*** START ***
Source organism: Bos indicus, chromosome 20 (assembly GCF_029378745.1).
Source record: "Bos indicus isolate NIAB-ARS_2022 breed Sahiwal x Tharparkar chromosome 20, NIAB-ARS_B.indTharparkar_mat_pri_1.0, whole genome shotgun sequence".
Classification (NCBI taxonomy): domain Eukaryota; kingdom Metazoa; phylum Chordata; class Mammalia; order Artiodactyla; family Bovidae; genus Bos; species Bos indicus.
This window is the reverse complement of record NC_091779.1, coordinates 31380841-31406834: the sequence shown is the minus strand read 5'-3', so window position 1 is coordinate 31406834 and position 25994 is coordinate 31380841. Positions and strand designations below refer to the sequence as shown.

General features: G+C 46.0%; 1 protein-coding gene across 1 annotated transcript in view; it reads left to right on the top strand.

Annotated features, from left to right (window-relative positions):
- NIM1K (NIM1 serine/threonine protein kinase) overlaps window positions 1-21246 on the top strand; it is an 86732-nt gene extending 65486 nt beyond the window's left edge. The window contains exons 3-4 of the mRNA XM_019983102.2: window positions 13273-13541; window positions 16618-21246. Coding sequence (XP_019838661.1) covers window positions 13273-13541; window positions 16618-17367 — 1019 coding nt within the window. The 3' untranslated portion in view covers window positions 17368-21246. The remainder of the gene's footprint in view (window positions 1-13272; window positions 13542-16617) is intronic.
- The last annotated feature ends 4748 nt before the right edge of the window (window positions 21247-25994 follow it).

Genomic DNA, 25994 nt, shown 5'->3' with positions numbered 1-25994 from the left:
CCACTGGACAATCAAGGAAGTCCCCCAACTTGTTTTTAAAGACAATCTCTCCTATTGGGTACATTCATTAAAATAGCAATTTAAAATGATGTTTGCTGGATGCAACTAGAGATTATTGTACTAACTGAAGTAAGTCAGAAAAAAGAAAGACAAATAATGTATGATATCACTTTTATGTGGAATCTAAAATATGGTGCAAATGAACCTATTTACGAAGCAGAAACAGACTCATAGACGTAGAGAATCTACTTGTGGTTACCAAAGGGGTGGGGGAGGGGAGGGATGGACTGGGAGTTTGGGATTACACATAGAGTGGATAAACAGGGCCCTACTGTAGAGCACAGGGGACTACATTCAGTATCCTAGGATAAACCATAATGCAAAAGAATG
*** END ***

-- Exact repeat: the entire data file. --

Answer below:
Source organism: Bos indicus, chromosome 20 (assembly GCF_029378745.1).
Source record: "Bos indicus isolate NIAB-ARS_2022 breed Sahiwal x Tharparkar chromosome 20, NIAB-ARS_B.indTharparkar_mat_pri_1.0, whole genome shotgun sequence".
Classification (NCBI taxonomy): domain Eukaryota; kingdom Metazoa; phylum Chordata; class Mammalia; order Artiodactyla; family Bovidae; genus Bos; species Bos indicus.
This window is the reverse complement of record NC_091779.1, coordinates 31380841-31406834: the sequence shown is the minus strand read 5'-3', so window position 1 is coordinate 31406834 and position 25994 is coordinate 31380841. Positions and strand designations below refer to the sequence as shown.

General features: G+C 46.0%; 1 protein-coding gene across 1 annotated transcript in view; it reads left to right on the top strand.

Annotated features, from left to right (window-relative positions):
- NIM1K (NIM1 serine/threonine protein kinase) overlaps window positions 1-21246 on the top strand; it is an 86732-nt gene extending 65486 nt beyond the window's left edge. The window contains exons 3-4 of the mRNA XM_019983102.2: window positions 13273-13541; window positions 16618-21246. Coding sequence (XP_019838661.1) covers window positions 13273-13541; window positions 16618-17367 — 1019 coding nt within the window. The 3' untranslated portion in view covers window positions 17368-21246. The remainder of the gene's footprint in view (window positions 1-13272; window positions 13542-16617) is intronic.
- The last annotated feature ends 4748 nt before the right edge of the window (window positions 21247-25994 follow it).

Genomic DNA, 25994 nt, shown 5'->3' with positions numbered 1-25994 from the left:
CCACTGGACAATCAAGGAAGTCCCCCAACTTGTTTTTAAAGACAATCTCTCCTATTGGGTACATTCATTAAAATAGCAATTTAAAATGATGTTTGCTGGATGCAACTAGAGATTATTGTACTAACTGAAGTAAGTCAGAAAAAAGAAAGACAAATAATGTATGATATCACTTTTATGTGGAATCTAAAATATGGTGCAAATGAACCTATTTACGAAGCAGAAACAGACTCATAGACGTAGAGAATCTACTTGTGGTTACCAAAGGGGTGGGGGAGGGGAGGGATGGACTGGGAGTTTGGGATTACACATAGAGTGGATAAACAGGGCCCTACTGTAGAGCACAGGGGACTACATTCAGTATCCTAGGATAAACCATAATGCAAAAGAATG